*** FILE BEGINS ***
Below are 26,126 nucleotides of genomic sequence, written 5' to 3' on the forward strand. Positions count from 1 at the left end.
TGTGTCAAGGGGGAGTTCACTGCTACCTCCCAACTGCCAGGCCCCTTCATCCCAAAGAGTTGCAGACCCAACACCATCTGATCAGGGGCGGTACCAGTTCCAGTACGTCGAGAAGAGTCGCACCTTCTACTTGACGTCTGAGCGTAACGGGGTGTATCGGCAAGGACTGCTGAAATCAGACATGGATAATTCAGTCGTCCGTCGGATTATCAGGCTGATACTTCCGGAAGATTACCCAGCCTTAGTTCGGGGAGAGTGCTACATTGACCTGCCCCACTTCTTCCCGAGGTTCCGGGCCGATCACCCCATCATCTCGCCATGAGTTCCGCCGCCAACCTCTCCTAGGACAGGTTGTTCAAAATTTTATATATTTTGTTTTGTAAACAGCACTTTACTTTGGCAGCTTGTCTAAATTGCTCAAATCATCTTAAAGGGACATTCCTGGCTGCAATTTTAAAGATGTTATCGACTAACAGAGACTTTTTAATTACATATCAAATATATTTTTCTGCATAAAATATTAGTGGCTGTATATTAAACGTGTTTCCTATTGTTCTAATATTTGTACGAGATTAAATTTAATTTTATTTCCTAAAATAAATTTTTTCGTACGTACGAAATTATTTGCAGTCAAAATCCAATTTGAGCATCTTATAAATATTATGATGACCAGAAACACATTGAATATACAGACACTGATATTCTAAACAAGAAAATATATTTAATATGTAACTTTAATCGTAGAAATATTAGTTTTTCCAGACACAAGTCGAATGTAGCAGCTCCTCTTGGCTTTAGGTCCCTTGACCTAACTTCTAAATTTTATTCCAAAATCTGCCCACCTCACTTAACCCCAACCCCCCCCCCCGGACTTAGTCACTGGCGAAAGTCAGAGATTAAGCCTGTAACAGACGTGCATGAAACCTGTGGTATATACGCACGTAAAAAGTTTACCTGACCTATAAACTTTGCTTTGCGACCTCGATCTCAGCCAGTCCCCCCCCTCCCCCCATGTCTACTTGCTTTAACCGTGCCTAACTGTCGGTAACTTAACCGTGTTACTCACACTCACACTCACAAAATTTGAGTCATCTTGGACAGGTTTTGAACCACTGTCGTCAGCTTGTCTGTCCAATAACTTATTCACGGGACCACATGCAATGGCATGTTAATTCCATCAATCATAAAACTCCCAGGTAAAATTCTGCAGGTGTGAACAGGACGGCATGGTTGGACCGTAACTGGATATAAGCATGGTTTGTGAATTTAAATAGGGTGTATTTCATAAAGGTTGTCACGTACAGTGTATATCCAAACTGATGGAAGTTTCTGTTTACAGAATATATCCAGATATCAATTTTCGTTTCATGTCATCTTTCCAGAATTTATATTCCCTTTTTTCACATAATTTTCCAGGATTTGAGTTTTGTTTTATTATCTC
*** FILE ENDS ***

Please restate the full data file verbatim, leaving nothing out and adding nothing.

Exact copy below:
Below are 26,126 nucleotides of genomic sequence, written 5' to 3' on the forward strand. Positions count from 1 at the left end.
TGTGTCAAGGGGGAGTTCACTGCTACCTCCCAACTGCCAGGCCCCTTCATCCCAAAGAGTTGCAGACCCAACACCATCTGATCAGGGGCGGTACCAGTTCCAGTACGTCGAGAAGAGTCGCACCTTCTACTTGACGTCTGAGCGTAACGGGGTGTATCGGCAAGGACTGCTGAAATCAGACATGGATAATTCAGTCGTCCGTCGGATTATCAGGCTGATACTTCCGGAAGATTACCCAGCCTTAGTTCGGGGAGAGTGCTACATTGACCTGCCCCACTTCTTCCCGAGGTTCCGGGCCGATCACCCCATCATCTCGCCATGAGTTCCGCCGCCAACCTCTCCTAGGACAGGTTGTTCAAAATTTTATATATTTTGTTTTGTAAACAGCACTTTACTTTGGCAGCTTGTCTAAATTGCTCAAATCATCTTAAAGGGACATTCCTGGCTGCAATTTTAAAGATGTTATCGACTAACAGAGACTTTTTAATTACATATCAAATATATTTTTCTGCATAAAATATTAGTGGCTGTATATTAAACGTGTTTCCTATTGTTCTAATATTTGTACGAGATTAAATTTAATTTTATTTCCTAAAATAAATTTTTTCGTACGTACGAAATTATTTGCAGTCAAAATCCAATTTGAGCATCTTATAAATATTATGATGACCAGAAACACATTGAATATACAGACACTGATATTCTAAACAAGAAAATATATTTAATATGTAACTTTAATCGTAGAAATATTAGTTTTTCCAGACACAAGTCGAATGTAGCAGCTCCTCTTGGCTTTAGGTCCCTTGACCTAACTTCTAAATTTTATTCCAAAATCTGCCCACCTCACTTAACCCCAACCCCCCCCCCCGGACTTAGTCACTGGCGAAAGTCAGAGATTAAGCCTGTAACAGACGTGCATGAAACCTGTGGTATATACGCACGTAAAAAGTTTACCTGACCTATAAACTTTGCTTTGCGACCTCGATCTCAGCCAGTCCCCCCCCTCCCCCCATGTCTACTTGCTTTAACCGTGCCTAACTGTCGGTAACTTAACCGTGTTACTCACACTCACACTCACAAAATTTGAGTCATCTTGGACAGGTTTTGAACCACTGTCGTCAGCTTGTCTGTCCAATAACTTATTCACGGGACCACATGCAATGGCATGTTAATTCCATCAATCATAAAACTCCCAGGTAAAATTCTGCAGGTGTGAACAGGACGGCATGGTTGGACCGTAACTGGATATAAGCATGGTTTGTGAATTTAAATAGGGTGTATTTCATAAAGGTTGTCACGTACAGTGTATATCCAAACTGATGGAAGTTTCTGTTTACAGAATATATCCAGATATCAATTTTCGTTTCATGTCATCTTTCCAGAATTTATATTCCCTTTTTTCACATAATTTTCCAGGATTTGAGTTTTGTTTTATTATCTC